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South Africa Takes Stock as Strikes Fade

South African government officials gingerly express hope that the worst of the crisis is over as the national union of mineworkers announces a deal over wages and miners continue to go back to work.

The FT reports:

Pravin Gordhan, South Africa’s finance minister, predicted on Thursday that the crisis in the country’s mining sector was past its worst, but said months of wildcat strikes had contributed to R5bn ($575m) in losses at the Treasury and dented growth.

But note the link between the government and the mining industry; the estimated treasury loss from the strikes is enormous, about half of total value of production lost: R10.1 billion.

This illustrates South Africa’s situation very clearly. The government creams off a substantial chunk of mining profits, making it essentially a co-investor with the private firms who own the mines.

In theory, this money is then spent on programs and policies that help the rest of the country build a better more prosperous future.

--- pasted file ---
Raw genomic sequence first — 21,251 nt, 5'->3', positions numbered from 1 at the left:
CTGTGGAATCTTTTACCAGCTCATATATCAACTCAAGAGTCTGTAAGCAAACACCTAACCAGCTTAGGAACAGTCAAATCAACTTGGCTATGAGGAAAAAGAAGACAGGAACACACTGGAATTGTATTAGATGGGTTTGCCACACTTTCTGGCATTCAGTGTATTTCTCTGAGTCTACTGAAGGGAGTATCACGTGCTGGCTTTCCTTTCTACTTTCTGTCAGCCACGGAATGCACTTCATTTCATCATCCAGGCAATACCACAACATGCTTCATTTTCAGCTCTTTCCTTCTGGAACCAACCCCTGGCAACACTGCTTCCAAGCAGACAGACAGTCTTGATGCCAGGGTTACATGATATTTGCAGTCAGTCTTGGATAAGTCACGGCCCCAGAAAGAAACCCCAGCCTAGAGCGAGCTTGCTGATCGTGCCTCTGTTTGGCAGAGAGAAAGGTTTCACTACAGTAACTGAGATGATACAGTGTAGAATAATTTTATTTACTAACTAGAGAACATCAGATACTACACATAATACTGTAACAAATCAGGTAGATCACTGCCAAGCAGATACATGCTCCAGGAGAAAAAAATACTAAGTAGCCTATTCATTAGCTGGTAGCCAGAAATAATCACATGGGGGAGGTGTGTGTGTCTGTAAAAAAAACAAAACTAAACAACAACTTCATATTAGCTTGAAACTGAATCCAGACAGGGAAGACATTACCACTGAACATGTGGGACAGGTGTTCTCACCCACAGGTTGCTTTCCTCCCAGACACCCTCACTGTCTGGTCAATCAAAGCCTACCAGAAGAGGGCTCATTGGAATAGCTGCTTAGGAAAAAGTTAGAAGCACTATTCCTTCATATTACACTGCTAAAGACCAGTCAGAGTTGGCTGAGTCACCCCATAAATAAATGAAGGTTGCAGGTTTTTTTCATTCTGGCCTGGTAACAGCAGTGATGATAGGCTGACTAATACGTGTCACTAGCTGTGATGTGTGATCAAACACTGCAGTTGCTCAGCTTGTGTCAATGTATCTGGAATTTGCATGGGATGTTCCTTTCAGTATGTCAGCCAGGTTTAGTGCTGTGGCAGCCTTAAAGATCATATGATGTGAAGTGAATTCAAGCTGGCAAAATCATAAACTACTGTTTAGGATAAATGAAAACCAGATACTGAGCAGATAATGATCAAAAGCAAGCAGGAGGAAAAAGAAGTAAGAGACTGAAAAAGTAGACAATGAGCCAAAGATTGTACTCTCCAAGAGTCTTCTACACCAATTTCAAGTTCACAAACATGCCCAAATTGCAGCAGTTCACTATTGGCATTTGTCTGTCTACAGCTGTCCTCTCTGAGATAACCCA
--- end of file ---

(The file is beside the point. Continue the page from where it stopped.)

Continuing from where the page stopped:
In practice, cronyism and corruption ensure that much of that money ends up in the pockets of wealthy and well connected South Africans—the ANC leadership is as committed to feathering its own nest as the Communist Party leadership in China.

It isn’t just the big boys who benefit. Civil servants get comfy salaries and there are more slots for them thanks to the money that rolls in from the mines.

Even if the government were totally honest and competent, it would be hard to redistribute this money productively. Development economists are not a lot better than any other kind of economist at coming up with surefire policies, and even the most well intentioned programs to raise living standards and accelerate growth over the last sixty years fail at least as often as they succeed.

But the government in South Africa isn’t particularly honest or competent, and while it does better than, say, Nigeria at using natural resource wealth in some kind of nationally constructive way, it isn’t getting enough good results fast enough to keep the lid on popular unrest.

Over time, the performance of South Africa’s governing system seems to be slowly declining in many ways rather than getting better; cronyism is gaining on competence in the race to shape the effectiveness of the state.

Perhaps these strikes will be a wake up call that energizes South Africa’s elites to raise their game. We would like to think that will happen. But the resource curse is cunning and strong.

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